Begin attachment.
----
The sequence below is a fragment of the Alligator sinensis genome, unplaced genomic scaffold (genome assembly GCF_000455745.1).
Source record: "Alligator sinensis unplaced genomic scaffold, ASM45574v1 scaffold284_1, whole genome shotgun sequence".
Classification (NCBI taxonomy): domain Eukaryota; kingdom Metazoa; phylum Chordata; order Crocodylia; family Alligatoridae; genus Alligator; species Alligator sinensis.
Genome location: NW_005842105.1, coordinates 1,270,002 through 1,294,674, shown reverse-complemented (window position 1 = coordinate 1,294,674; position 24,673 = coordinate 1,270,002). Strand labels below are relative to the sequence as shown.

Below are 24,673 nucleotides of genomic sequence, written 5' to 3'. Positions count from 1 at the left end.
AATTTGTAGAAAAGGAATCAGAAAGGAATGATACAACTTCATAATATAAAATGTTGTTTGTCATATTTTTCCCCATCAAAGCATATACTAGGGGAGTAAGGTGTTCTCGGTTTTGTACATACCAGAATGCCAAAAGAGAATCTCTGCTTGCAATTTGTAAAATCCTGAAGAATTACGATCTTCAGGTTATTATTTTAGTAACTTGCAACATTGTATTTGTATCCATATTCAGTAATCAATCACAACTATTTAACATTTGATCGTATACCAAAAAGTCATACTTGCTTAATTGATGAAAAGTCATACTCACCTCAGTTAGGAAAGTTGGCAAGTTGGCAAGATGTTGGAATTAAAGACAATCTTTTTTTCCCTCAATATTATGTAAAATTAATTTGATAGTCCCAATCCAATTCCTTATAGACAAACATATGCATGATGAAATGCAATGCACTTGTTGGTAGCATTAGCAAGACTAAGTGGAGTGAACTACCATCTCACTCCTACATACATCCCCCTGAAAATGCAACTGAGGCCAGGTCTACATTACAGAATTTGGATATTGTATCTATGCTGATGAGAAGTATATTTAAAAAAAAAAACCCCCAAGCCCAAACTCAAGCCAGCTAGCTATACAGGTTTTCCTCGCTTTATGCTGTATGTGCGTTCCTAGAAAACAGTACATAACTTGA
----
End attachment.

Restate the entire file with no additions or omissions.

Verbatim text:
The sequence below is a fragment of the Alligator sinensis genome, unplaced genomic scaffold (genome assembly GCF_000455745.1).
Source record: "Alligator sinensis unplaced genomic scaffold, ASM45574v1 scaffold284_1, whole genome shotgun sequence".
Classification (NCBI taxonomy): domain Eukaryota; kingdom Metazoa; phylum Chordata; order Crocodylia; family Alligatoridae; genus Alligator; species Alligator sinensis.
Genome location: NW_005842105.1, coordinates 1,270,002 through 1,294,674, shown reverse-complemented (window position 1 = coordinate 1,294,674; position 24,673 = coordinate 1,270,002). Strand labels below are relative to the sequence as shown.

Below are 24,673 nucleotides of genomic sequence, written 5' to 3'. Positions count from 1 at the left end.
AATTTGTAGAAAAGGAATCAGAAAGGAATGATACAACTTCATAATATAAAATGTTGTTTGTCATATTTTTCCCCATCAAAGCATATACTAGGGGAGTAAGGTGTTCTCGGTTTTGTACATACCAGAATGCCAAAAGAGAATCTCTGCTTGCAATTTGTAAAATCCTGAAGAATTACGATCTTCAGGTTATTATTTTAGTAACTTGCAACATTGTATTTGTATCCATATTCAGTAATCAATCACAACTATTTAACATTTGATCGTATACCAAAAAGTCATACTTGCTTAATTGATGAAAAGTCATACTCACCTCAGTTAGGAAAGTTGGCAAGTTGGCAAGATGTTGGAATTAAAGACAATCTTTTTTTCCCTCAATATTATGTAAAATTAATTTGATAGTCCCAATCCAATTCCTTATAGACAAACATATGCATGATGAAATGCAATGCACTTGTTGGTAGCATTAGCAAGACTAAGTGGAGTGAACTACCATCTCACTCCTACATACATCCCCCTGAAAATGCAACTGAGGCCAGGTCTACATTACAGAATTTGGATATTGTATCTATGCTGATGAGAAGTATATTTAAAAAAAAAAACCCCCAAGCCCAAACTCAAGCCAGCTAGCTATACAGGTTTTCCTCGCTTTATGCTGTATGTGCGTTCCTAGAAAACAGTACATAACTTGA